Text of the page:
The increased exposure to principal dentists when it comes to vicarious liability highlights the need to consider more than just their own indemnity when it comes to protecting themselves in a world of changing litigation risks.
This week news broke that a principal dentist, Dr Croad, who had retired from clinical practise over 20 years ago was found to be liable for compensation awards and claimants’ legal costs despite having sold his practice 7 years prior.
The alleged negligence pertained to treatment provided by two self-employed associates working in his practice before he sold it. Unbelievably, Dr Croad did not have any indemnity in place which would cover defence costs or compensation following the activities of his associates at the practice. This meant he had no choice other than to fund this case out of his own pocket to the tune of around £100k to compensate the patient.
Many of the principal dentists that we provide either Indemnity to or Practice Insurance to are understandably anxious to know more about the risks they face as an owner of a dental practice following this case.
Breakingbury v Croad 2021
This recent court judgement represents a step in the direction of a process which has slowly been moving along for a little while – to hold practice owners as ultimately liable for all care provided within their practice, including treatments provided by their self-employed associates.
- 2000 – Dr Croad retires from clinical practise
- 2000 – 2012 Dr Croad retains ownership of the practice
- 2008 – 2012 – Treatment provided to patient by two self-employed associates
- 2012 – Dr Croad sells the practice
- 2019 – Claim is first reported to Dr Croad
- 2021 – Court holds Dr Croad as liable for the activities of the two self-employed associates for treatment provided between 2008 – 2012
The judge based his decision not specifically on the claim relating to the treatment, but the issue of whether a “non-delegable duty of care” existed between the practice owner and the patient and whether the practice is vicariously liable for the errors and omissions of the treating dentist(s).
This recent judgement potentially has huge implications for principal dentists and may create a precedent that triggers profound change in this industry when it comes to appropriate indemnity cover.
The term ‘vicarious liability’ means that a business can be held responsible for the negligent errors and omissions of individuals working within their organisation. This is something many policyholders at All Med Pro will be all too aware of as we recommend this to our principal dentists when they hold their personal indemnity or practice insurance with us.
Most traditional employer-employee relationships would almost always lead to the entity being held vicariously liable for the acts and it is almost certain the court will find the practice owner vicariously liable for the negligent acts and omissions of employed dentists, hygienists or dental nurses.
In recent years we have started to see an increase in practice owners being held vicariously liable for the self-employed associates. The dentists in this case were deemed to be in a position akin to employment.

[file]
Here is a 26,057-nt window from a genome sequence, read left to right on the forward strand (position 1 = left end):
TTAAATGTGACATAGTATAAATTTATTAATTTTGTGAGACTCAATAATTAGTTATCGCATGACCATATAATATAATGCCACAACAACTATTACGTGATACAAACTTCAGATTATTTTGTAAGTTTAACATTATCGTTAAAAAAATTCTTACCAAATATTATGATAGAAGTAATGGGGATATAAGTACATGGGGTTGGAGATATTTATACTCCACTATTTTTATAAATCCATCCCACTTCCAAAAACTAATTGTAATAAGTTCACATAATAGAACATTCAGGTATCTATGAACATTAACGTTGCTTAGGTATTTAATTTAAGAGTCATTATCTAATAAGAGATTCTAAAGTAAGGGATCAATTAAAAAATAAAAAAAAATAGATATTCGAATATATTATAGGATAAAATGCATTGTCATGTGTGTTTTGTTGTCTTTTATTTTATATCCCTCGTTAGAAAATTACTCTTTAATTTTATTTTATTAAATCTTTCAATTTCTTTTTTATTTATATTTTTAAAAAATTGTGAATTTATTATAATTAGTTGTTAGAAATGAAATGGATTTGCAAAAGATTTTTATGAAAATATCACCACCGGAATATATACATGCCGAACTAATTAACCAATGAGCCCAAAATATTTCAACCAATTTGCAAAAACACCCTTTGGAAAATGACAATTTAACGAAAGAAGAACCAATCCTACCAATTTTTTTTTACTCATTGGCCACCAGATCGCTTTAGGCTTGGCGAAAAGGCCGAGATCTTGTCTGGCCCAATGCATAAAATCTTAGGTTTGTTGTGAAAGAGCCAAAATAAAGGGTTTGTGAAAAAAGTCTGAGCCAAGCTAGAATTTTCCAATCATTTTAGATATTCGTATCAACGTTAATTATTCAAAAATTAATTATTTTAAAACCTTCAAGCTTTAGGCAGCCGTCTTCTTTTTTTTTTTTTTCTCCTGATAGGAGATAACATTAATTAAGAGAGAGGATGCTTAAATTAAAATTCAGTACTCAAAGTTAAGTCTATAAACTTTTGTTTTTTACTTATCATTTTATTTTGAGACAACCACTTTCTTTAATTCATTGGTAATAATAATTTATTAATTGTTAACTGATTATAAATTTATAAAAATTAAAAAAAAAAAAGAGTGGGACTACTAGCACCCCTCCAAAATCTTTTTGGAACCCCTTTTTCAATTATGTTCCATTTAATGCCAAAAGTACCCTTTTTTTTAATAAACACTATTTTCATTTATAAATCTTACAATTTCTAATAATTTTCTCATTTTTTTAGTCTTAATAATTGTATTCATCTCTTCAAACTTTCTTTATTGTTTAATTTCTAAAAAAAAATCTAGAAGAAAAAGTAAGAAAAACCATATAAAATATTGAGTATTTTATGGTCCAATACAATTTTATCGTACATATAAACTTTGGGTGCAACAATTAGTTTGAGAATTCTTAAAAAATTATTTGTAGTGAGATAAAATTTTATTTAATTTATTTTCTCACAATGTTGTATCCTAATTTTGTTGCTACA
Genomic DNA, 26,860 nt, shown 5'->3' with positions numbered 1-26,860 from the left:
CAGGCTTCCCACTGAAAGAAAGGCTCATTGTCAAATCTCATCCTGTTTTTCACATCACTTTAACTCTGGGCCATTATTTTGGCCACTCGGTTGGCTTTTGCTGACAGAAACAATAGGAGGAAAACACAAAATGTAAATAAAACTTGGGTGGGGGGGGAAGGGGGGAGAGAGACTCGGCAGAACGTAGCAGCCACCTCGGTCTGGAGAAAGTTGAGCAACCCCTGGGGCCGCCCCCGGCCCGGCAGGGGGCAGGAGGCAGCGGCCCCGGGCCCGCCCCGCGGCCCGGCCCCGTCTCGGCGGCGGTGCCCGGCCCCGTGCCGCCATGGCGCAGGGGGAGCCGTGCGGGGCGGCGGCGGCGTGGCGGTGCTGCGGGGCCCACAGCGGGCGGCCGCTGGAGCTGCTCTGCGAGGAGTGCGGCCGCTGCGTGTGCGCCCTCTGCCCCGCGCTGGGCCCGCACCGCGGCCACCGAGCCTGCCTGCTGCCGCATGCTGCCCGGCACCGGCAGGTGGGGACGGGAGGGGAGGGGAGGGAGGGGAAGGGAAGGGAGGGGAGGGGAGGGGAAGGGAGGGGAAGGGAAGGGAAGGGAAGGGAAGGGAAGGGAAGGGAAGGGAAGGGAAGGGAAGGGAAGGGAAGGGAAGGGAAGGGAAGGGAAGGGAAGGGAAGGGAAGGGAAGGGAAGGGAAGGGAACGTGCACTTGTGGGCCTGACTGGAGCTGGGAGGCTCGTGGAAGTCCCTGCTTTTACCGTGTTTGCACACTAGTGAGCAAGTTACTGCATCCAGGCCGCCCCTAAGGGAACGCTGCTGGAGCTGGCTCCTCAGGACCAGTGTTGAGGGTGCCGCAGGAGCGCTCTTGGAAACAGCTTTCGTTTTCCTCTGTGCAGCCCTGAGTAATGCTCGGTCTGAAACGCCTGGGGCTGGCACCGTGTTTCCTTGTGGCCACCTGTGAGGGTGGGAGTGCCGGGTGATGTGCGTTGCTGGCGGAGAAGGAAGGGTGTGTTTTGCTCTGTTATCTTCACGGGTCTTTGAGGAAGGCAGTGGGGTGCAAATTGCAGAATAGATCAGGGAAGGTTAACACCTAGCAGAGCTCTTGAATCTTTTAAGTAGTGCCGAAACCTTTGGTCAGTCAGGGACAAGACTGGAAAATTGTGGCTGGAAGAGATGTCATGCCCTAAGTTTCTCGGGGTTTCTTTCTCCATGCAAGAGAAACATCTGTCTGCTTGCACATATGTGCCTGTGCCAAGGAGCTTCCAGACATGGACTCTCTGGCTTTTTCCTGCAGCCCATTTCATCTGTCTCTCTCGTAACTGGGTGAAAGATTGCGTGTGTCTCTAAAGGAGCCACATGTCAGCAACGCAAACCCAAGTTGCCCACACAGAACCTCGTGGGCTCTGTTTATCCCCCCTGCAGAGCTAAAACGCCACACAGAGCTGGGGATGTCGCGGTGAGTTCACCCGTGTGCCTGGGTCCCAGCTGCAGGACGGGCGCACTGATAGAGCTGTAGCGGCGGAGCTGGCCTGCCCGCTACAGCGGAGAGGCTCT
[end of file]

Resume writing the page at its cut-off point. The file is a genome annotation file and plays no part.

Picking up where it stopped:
Frequently Asked Questions
- I have been a principal dentist for several years but have never purchased Vicarious Liability cover. Is it possible to have cover backdated? It may be possible to provide backdated cover, depending on which provider you are with. This cover is called “Retroactive Cover” and is designed to cover all acts and omissions which arise after this date. At All Med Pro, we have been able to provide a retroactive cover of over 20 years in certain cases.
- I have just bought my first practice, can I still be held liable for treatment provided before the purchase? In the event you purchase a limited company from the seller then the liabilities will carry forward to you as the new owner. In this situation, you could be held liable for acts and omissions that pre-date your ownership. All Med Pro supports many dental practice buyers by providing Vicarious Liability cover and we have also been able to provide backdated retroactive cover to support the historic period where required.
- How do I protect myself after I sell my practice? Cover for claims arising retrospectively after the sale of the practice can be catered for in two ways. There are typically two types of Indemnity cover available; Claims Occurrence or Claims Made. In the event you hold Claims Occurrence cover, you will automatically benefit from unlimited retrospective cover for treatment provided during the policy period, that arise after the sale of the practice. In the event that you have a Claims Made policy, you will need to check that your policy provides Run-Off cover or an Extended Reporting / Notification Period for treatment provided during the policy period which leads to a claim arising after the sale of the practice. Not all Claims Made policies provide this cover. All Med Pro are well placed to provide impartial advice to policyholders around the benefits of both of these covers as we are one of the few Insurance providers that can offer both Claims Made and Claims Occurrence cover to dentists.
For dentists looking for advice around Vicarious Liability cover and how we can help please call us on 0203 757 6950 or book an appointment with one of our experienced advisors today.
For dentists that find themselves suffering with anxiety as a result of this court case you can contact ConfiDental on 0333 987 5158.